Austin Water Utility proposes ‘meaty’ cuts to balance FY2015 budget
Tuesday, May 27, 2014 by Elizabeth Pagano
A struggling Austin Water Utility moved forward with tough cuts at the latest meeting of the Joint Committee on AWU’s Financial Plan.
Right now, AWU has several options on the table for next year’s budget. The utility’s latest proposal has $33 million in budget cuts, with $4.5 million of that already proposed. On Wednesday night, the utility came forward with another $28.5 million in budget cuts.
These additional cuts could mean customers’ rates will rise 13.2 percent in 2015 instead of increases as high as 23.7 percent next year.
“We’re going to go through a lot of cuts tonight, but you can’t cut your way out of this totally and still have a water utility left,” said Austin Water Utility Director Greg Meszaros.
One of the toughest cuts proposed is an annual $500,000 that is earmarked for grant funding that helps low-income families repair their private taps. Meszaros explained that the cost of repairs can be extremely expensive, and they are often most needed in older, affordable homes owned by lower income families or people on fixed incomes.
“They can’t afford to repair these wastewater overflows. They can’t afford to repair these taps. So these things leak and leak and leak and we try to go in and repair them and slap a lien on their house – it’s ugly. It’s ugly business,” said Meszaros.
Meszaros explained that to break out of this pattern, the water utility has worked with the city’s housing department to give grants for tap fixes for those who qualify.
“It helps low-income people. It helps the environment. It helps the utility. It keeps wastewater out of the ground and the water. I think it’s a really creative way to help solve a really thorny problem. The EPA loves it. Everyone thinks it’s the coolest program. We’re cutting it,” said Meszaros.
On the chopping block are a number of the utility’s programs, including a reduction of $1.3 million of the city’s contract for hauling away bio-solids, at the risk of another compost fire. The utility is also considering eliminating a contract for sewer pipeline cleaning and television inspection. That change could save about $1.3 million in the short term, but Meszaros warned that it could mean that identifying problems in the sewers could take longer, and could mean more sewer overflows for the city.
In order to cut costs, the utility is also looking at reducing transfers to other departments – something Mayor Lee Leffingwell has brought up in early City Council budget talks. AWU is proposing eliminating about $5.5 million that goes towards the Sustainability Fund. That change had yet to be approved by the City Manager’s office, but was being discussed as it has been for the past two years.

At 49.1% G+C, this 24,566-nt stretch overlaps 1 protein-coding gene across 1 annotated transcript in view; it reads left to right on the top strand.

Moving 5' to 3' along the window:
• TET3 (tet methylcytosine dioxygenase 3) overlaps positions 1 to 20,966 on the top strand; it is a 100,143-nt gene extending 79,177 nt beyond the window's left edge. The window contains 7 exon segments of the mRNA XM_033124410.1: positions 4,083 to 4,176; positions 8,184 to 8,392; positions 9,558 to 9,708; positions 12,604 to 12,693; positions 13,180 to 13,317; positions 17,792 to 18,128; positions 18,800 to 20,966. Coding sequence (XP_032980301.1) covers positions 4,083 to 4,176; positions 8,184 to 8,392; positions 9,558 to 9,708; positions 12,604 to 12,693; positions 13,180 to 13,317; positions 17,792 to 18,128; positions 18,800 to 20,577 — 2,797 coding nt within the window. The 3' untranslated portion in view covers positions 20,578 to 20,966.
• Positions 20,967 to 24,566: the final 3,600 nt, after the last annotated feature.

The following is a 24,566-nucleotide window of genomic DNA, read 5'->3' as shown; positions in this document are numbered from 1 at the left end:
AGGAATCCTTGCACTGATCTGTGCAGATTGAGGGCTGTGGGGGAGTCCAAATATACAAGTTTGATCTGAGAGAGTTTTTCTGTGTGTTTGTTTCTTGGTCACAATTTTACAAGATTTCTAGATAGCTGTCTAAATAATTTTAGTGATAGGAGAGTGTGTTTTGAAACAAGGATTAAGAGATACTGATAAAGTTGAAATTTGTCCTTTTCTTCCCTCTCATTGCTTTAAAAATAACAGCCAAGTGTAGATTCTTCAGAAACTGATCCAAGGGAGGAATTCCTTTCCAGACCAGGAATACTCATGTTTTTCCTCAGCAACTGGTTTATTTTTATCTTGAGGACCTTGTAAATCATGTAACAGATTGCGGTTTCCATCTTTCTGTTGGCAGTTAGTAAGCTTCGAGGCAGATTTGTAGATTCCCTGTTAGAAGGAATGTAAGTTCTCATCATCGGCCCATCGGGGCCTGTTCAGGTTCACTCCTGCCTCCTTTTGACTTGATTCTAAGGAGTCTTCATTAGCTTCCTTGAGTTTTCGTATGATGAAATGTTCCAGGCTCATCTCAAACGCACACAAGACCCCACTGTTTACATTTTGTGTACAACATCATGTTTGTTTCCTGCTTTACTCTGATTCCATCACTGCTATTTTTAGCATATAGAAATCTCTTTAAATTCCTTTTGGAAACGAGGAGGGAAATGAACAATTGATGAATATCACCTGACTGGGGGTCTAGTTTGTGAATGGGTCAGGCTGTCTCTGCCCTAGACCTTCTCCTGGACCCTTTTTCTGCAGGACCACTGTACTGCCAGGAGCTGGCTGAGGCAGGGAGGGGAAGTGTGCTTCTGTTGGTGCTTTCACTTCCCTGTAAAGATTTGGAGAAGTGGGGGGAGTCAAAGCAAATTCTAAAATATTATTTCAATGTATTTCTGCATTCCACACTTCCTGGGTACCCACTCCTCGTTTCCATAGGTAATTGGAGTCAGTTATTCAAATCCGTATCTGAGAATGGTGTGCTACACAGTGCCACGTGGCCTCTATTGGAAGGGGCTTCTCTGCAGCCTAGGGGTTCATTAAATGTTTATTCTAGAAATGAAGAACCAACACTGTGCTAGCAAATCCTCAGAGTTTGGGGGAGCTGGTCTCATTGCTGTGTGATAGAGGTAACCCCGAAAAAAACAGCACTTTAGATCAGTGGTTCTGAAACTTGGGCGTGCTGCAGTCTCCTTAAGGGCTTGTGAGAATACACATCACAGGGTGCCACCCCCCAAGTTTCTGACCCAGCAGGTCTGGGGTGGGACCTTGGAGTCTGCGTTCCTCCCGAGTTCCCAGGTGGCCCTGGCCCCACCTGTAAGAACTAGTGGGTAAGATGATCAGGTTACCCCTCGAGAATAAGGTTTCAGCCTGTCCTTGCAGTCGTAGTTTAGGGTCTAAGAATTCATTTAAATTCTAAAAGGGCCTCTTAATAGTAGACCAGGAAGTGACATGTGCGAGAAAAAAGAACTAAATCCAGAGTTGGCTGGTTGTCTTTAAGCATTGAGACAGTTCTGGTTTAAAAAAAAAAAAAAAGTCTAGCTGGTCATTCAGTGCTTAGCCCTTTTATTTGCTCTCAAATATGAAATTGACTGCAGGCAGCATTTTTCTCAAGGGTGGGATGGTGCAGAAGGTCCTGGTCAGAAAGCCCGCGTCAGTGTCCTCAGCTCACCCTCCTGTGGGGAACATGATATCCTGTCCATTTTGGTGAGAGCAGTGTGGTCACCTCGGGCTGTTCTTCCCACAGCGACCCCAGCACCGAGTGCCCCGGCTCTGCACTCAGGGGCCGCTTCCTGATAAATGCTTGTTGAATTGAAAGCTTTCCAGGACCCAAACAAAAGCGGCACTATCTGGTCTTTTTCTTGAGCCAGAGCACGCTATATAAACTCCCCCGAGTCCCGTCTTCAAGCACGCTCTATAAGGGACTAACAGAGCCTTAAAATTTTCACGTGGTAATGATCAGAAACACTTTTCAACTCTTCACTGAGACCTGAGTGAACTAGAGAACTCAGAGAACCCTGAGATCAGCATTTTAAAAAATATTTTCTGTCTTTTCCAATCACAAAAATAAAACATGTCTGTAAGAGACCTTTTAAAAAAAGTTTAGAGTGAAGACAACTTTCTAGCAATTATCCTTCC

AWU is also looking to reduce Green Choice costs by $1.5 million, which is still under discussion, as is a proposal to maintain the current amount that AWU pays to Austin Energy for billing and customer care, which would save $1.5 million next year.
The water utility has gotten the go-ahead to eliminate a $1.24 million transfer to the Austin Police Department and a $445,000 to the Austin Fire Department.
AWU is also hoping to save $4 million by moving direct labor costs to capital improvement programs. The utility started funding those positions about eight years ago, and have decided to move those direct construction costs back to CIP.
AWU projects that they will save about $900,000 by eliminating nine vacant positions, another $400,000 by eliminating temporary positions, and about $743,000 in personnel savings by leaving positions vacant. Meszaros warned that cost could be more than financial.
“The number of bodies that you are putting out in the field every day are going way down. You have to understand, we have a utility that is way bigger, and the number of bodies out there is going down…These are real, real meaty cuts here,” said Meszaros.
The utility also expects to have almost $16 million in additional funds – $11.7 million from Green Water Treatment Plant decommissioning reimbursement and $4 million from the sale of the Lime Creek Quarry.
Though the cuts are substantive, the utility is also scaling back their projected sales for the next few years. Though Austin has grown, so has its water conservation in the face of an ongoing drought. If that trend continues, the utility may have to make even harder decisions in the future.
“I’m telling you, the next $10 million cuts will make these look like fun little cuts,” said Meszaros.
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